One of the most difficult obstacles in all writing is determining how to structure a document when no clear structure exists. For example, if you were going to blog about three new features of a new Apple product, the logical way to structure the post would be to discuss Feature 1, Feature 2, and then Feature 3. In this case, the structure is fairly straightforward. However, what if you want to write a corporate blog about why you enjoy working for your company? You can easily see that the structure of that blog is less obvious than the Apple blog. Enter writer’s block!
When you find yourself facing a not-so-obvious message structure, what should you do? Here’s one incredible outlining technique—bottom-up outlining. This outlining process follows three simple steps: (1) brainstorming, (2) categorizing, and (3) sequencing. If the word outlining causes you to want to stop reading this article, I encourage you to keep reading: bottom-up outlining may not be the same outlining you learned about in middle school.
Step 1. Brainstorming
When most people think about outlining, they think top down—first select the major categories they want to include in their messages, and then work downward to fill in the details. Bottom-up outlining turns that process on its head. Start with details and then work upward to the broad categories.
To create the details, brainstorm. If you’re brainstorming on a computer, open Notepad or Word and begin creating a random list of whatever comes into your mind. Using the example of the benefits of working for your company, for instance, you might come up with the following:
Step 2. Categorizing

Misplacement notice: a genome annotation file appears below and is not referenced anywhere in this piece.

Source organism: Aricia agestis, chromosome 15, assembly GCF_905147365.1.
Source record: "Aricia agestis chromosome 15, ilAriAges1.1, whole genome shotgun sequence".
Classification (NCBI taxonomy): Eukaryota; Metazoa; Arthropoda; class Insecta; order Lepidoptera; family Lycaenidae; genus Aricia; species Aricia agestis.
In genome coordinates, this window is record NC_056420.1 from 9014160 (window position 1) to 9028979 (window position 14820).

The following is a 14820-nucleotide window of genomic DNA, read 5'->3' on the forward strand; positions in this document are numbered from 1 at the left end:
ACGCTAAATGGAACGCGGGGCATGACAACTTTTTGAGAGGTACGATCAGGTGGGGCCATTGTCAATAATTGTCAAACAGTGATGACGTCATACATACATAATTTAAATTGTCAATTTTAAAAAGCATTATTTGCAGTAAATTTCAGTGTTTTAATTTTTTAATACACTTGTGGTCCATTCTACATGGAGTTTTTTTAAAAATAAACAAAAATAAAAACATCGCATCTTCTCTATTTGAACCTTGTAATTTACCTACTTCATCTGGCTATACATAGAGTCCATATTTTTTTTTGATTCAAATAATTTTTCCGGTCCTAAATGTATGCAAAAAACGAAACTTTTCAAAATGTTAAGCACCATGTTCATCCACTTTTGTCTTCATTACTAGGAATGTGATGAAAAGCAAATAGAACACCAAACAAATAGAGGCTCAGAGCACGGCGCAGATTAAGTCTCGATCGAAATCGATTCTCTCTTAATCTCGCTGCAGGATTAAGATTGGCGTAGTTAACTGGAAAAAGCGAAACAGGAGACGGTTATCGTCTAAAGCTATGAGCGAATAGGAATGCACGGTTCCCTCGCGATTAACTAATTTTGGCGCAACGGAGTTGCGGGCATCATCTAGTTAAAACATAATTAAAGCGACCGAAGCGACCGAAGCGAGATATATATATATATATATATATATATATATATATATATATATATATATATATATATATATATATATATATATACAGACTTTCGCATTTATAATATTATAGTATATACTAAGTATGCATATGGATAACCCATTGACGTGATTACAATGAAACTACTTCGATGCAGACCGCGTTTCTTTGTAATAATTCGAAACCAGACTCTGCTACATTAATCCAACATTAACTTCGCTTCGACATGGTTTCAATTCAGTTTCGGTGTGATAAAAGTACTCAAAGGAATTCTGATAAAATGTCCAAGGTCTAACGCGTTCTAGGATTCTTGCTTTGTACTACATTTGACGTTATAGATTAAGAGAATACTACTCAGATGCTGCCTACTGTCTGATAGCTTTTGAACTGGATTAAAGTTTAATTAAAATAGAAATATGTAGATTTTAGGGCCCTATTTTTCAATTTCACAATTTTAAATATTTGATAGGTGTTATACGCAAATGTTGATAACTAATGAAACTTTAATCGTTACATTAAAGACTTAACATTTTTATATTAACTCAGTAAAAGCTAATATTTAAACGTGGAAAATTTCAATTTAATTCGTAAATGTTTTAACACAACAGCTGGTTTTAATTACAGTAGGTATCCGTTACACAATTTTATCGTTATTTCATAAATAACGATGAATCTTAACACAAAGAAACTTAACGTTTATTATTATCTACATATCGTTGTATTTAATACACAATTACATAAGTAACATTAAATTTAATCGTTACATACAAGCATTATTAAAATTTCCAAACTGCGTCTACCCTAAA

Once you have captured your random list, you are ready to move on to the second step—categorizing. To categorize, analyze your list and notice any similarities that exist between individual items on your list. Then move the related items into groups, with an appropriate title for each group. These titles will become the major categories for your final document. Continuing with the corporate blog example, here is how I grouped my random list:
Step 3. Sequencing
The final step in bottom-up outlining is to arrange the categories in the most appropriate way to meet your message objectives. Depending on your purpose, the audience, the context of your message, and the content itself, you might order those categories in different ways:
Why is bottom-up outlining so effective? First, creating a free list works with information as it currently exists in your brain—it doesn’t force you to first create categories. Second, creating a free list is also great for spawning new ideas that you might not have considered otherwise. Third, bottom-up outlining generates order out of chaos—taking unstructured information and methodically finding an appropriate structure for it, resulting in an organized, understandable final message for readers.
Forget all the negative experiences you had with top-down outlining back in middle school. Bottom-up outlining is brain friendly, easy, and very effective. Try the three easy steps of brainstorming, categorizing, and sequencing on your next blog or email. You’ll see how well it works.
We're Bill, Matt, and Vince, and we hope these posts will help you more effectively teach business and professional communication. If you like what you read, please consider teaching from our business and professional communication textbook.